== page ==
To be adequate, a warning or instruction must be conspicuous, and easily understood. It must warn about the hazard associated with the use of the product, and how to avoid it. Unless it does all of these things, the warning or instruction is insufficient. The product is therefore defective and unreasonably dangerous.
For example, I tried a case against the manufacturer of a concrete truck whose rolling drum severely mangled the persons hand who was cleaning the truck. His hand got caught between the drum and the truck in a pinch point. I persuaded a jury that the truck was defectively designed for creating the pinch point. If the gap was 2 inches wider, this known and unavoidable risk would not have existed. Further, I argued that the concrete truck manufacturer should have warned the user that it was dangerous to wash the truck due to the hazardous pinch point that was not readily visible to the driver. The jury found against the manufacturer and told me after verdict that they did not believe that a driver who had on gloves would know that the glove could get caught in the pinch point. Thus, they ruled that the truck was defective in finding for the injured Plaintiff.
Thus, a product can be defective in more than one respect.
How a Lawyer Successfully Represents Injured Persons in Products Liability Claims
Multiple examples of dangerous products abound. It seems like I have handled more than my share, having handled hundreds of product liability claims. As mentioned, I have tried cases ranging from oilfield explosions to defective products made for children. How can a lawyer gain the experience and know how to successfully represent an injured person against different manufacturers of different products? The answer is hard work. What I do is to thoroughly investigate the incident. I hire accident investigators and reconstructionists to tell me how the incident happened. Then, I hire the best product, safety, and mechanical engineers I can find who have experience in the industry to tell me how the product could have been designed better and safer. If I do not already know the expert, I find these experts from researching the literature, from technical journals, and from other experts that I know. I always find one of the best in the country who knows how to communicate well.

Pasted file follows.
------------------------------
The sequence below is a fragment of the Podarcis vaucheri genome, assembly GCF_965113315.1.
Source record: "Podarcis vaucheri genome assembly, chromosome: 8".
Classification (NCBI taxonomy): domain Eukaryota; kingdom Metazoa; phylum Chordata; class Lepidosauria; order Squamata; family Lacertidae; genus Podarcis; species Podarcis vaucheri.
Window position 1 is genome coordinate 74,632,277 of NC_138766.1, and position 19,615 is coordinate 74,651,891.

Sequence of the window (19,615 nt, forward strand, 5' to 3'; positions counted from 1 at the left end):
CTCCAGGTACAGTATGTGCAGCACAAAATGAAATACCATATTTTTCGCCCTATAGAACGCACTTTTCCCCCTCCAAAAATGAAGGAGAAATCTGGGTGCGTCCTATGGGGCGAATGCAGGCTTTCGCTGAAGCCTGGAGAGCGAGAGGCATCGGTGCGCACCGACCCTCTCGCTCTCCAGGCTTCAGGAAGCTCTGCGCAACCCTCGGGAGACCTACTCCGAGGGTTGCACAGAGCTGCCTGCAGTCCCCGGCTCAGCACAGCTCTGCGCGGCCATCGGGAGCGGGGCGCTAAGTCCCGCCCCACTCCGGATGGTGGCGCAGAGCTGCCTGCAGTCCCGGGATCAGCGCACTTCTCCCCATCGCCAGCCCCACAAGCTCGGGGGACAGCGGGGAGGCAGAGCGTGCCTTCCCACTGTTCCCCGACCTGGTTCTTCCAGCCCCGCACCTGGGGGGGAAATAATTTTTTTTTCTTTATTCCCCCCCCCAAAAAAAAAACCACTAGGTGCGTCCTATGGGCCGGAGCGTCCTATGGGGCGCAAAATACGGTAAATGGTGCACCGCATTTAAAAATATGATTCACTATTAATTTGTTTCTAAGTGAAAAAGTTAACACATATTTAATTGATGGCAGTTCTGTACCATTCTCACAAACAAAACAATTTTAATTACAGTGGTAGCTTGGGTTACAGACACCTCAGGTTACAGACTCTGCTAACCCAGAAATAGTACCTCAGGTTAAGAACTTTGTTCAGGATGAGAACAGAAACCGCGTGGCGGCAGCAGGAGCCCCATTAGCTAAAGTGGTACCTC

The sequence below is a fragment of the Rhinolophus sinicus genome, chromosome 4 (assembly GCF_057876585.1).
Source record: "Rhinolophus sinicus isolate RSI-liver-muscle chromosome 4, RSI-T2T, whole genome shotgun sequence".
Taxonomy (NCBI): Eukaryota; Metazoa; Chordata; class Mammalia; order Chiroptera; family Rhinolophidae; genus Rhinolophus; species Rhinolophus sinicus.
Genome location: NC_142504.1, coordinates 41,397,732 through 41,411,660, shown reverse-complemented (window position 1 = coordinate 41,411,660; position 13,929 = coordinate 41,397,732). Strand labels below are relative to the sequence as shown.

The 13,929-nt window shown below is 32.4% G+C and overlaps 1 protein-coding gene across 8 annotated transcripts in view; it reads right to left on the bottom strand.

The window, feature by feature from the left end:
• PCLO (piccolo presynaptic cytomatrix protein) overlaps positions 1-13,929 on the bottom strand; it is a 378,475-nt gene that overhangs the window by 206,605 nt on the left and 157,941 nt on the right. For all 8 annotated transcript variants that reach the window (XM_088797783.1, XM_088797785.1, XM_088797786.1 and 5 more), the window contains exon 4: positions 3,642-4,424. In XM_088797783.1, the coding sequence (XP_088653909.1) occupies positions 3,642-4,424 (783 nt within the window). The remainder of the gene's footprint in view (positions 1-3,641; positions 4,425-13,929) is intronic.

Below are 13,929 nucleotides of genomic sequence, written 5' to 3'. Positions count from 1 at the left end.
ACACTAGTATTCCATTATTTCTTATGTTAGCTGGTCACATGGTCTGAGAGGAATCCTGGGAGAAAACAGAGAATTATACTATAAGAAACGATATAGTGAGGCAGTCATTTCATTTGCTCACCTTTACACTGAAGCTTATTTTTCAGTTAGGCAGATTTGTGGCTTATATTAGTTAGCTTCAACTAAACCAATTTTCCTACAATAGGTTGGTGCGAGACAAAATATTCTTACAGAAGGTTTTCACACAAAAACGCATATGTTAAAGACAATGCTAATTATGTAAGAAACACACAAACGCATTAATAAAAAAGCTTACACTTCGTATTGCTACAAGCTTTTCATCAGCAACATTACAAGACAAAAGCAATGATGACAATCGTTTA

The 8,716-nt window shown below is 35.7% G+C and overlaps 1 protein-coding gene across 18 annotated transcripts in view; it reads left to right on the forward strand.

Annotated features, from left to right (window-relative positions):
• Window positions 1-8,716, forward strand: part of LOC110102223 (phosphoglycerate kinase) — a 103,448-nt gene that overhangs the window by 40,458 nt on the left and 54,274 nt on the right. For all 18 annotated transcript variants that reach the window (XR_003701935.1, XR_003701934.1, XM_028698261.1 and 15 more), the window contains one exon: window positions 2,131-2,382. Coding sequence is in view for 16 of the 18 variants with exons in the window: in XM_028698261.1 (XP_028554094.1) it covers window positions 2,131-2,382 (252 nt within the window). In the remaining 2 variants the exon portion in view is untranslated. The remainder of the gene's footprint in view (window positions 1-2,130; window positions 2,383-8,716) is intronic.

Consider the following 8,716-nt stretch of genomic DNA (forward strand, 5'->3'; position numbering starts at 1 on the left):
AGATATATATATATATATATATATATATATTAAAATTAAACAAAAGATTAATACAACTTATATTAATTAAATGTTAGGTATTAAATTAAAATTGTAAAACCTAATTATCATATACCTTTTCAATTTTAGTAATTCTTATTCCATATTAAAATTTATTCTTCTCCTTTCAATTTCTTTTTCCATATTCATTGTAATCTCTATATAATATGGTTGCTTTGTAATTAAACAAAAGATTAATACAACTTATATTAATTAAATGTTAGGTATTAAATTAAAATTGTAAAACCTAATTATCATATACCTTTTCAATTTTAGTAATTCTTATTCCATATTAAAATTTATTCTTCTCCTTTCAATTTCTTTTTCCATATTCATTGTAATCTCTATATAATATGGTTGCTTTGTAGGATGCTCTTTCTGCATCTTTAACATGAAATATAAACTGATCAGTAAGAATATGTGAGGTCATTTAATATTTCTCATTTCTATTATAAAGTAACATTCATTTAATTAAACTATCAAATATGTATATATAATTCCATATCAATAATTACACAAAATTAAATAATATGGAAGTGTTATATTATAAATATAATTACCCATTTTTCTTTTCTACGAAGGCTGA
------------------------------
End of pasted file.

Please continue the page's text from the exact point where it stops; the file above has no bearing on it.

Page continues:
Then, I issue subpoenas and take depositions from the manufacturer to learn what their files show they learned at the design table, and what risks they considered when they made the product. I learn if why they believe they had the right to cut corners during the design process by not making a safer product, and why they did not spend more money and time to make a safer product. Then, I take that information to my engineers and ask them if they could have done it better and safer.
If the case is a good one, I get it ready to try, and ask the manufacturer if they want to pay fair compensation. An injured person has a right to recover their past and future economic losses such as medical bills, income, and nursing services. They also can recover for emotional torment, suffering, and impairment. If a person has died, their families have a right to recover for financial losses, as well as the suffering and anguish they experience.
If a manufacturer or product seller does not want to pay a fair amount to compensate my clients, then I am ready to go to court to prove my case for my client. It is that simple.
Please read one of my FREE BOOKS to learn more about how to find the right lawyer, how the claims process works, and what rights you have under Texas law when you or a loved one is injured by a defective and dangerous product.